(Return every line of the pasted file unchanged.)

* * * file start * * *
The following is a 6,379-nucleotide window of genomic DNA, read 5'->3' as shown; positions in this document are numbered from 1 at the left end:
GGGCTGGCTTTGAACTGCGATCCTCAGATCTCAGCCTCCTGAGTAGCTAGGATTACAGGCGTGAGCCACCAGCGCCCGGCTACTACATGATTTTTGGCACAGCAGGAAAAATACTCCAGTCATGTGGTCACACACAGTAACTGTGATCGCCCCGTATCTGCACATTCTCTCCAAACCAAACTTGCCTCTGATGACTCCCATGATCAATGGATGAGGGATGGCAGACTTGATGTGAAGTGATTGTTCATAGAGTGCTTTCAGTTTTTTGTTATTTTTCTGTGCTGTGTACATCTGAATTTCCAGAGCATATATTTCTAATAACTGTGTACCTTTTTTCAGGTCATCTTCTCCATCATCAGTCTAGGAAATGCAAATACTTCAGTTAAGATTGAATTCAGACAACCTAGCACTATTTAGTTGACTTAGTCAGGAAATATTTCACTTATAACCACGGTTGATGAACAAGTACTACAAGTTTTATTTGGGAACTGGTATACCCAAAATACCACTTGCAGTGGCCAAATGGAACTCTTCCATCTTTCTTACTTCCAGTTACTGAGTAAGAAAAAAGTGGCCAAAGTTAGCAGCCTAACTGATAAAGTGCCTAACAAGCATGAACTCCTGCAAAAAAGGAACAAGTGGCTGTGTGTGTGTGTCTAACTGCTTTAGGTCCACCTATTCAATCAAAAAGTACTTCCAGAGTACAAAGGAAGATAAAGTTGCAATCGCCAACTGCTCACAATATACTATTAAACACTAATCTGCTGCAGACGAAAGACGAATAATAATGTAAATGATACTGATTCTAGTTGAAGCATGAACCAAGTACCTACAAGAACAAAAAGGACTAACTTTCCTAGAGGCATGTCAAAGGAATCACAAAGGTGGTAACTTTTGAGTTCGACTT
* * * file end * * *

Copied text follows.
The following is a 6,379-nucleotide window of genomic DNA, read 5'->3' as shown; positions in this document are numbered from 1 at the left end:
GGGCTGGCTTTGAACTGCGATCCTCAGATCTCAGCCTCCTGAGTAGCTAGGATTACAGGCGTGAGCCACCAGCGCCCGGCTACTACATGATTTTTGGCACAGCAGGAAAAATACTCCAGTCATGTGGTCACACACAGTAACTGTGATCGCCCCGTATCTGCACATTCTCTCCAAACCAAACTTGCCTCTGATGACTCCCATGATCAATGGATGAGGGATGGCAGACTTGATGTGAAGTGATTGTTCATAGAGTGCTTTCAGTTTTTTGTTATTTTTCTGTGCTGTGTACATCTGAATTTCCAGAGCATATATTTCTAATAACTGTGTACCTTTTTTCAGGTCATCTTCTCCATCATCAGTCTAGGAAATGCAAATACTTCAGTTAAGATTGAATTCAGACAACCTAGCACTATTTAGTTGACTTAGTCAGGAAATATTTCACTTATAACCACGGTTGATGAACAAGTACTACAAGTTTTATTTGGGAACTGGTATACCCAAAATACCACTTGCAGTGGCCAAATGGAACTCTTCCATCTTTCTTACTTCCAGTTACTGAGTAAGAAAAAAGTGGCCAAAGTTAGCAGCCTAACTGATAAAGTGCCTAACAAGCATGAACTCCTGCAAAAAAGGAACAAGTGGCTGTGTGTGTGTGTCTAACTGCTTTAGGTCCACCTATTCAATCAAAAAGTACTTCCAGAGTACAAAGGAAGATAAAGTTGCAATCGCCAACTGCTCACAATATACTATTAAACACTAATCTGCTGCAGACGAAAGACGAATAATAATGTAAATGATACTGATTCTAGTTGAAGCATGAACCAAGTACCTACAAGAACAAAAAGGACTAACTTTCCTAGAGGCATGTCAAAGGAATCACAAAGGTGGTAACTTTTGAGTTCGACTT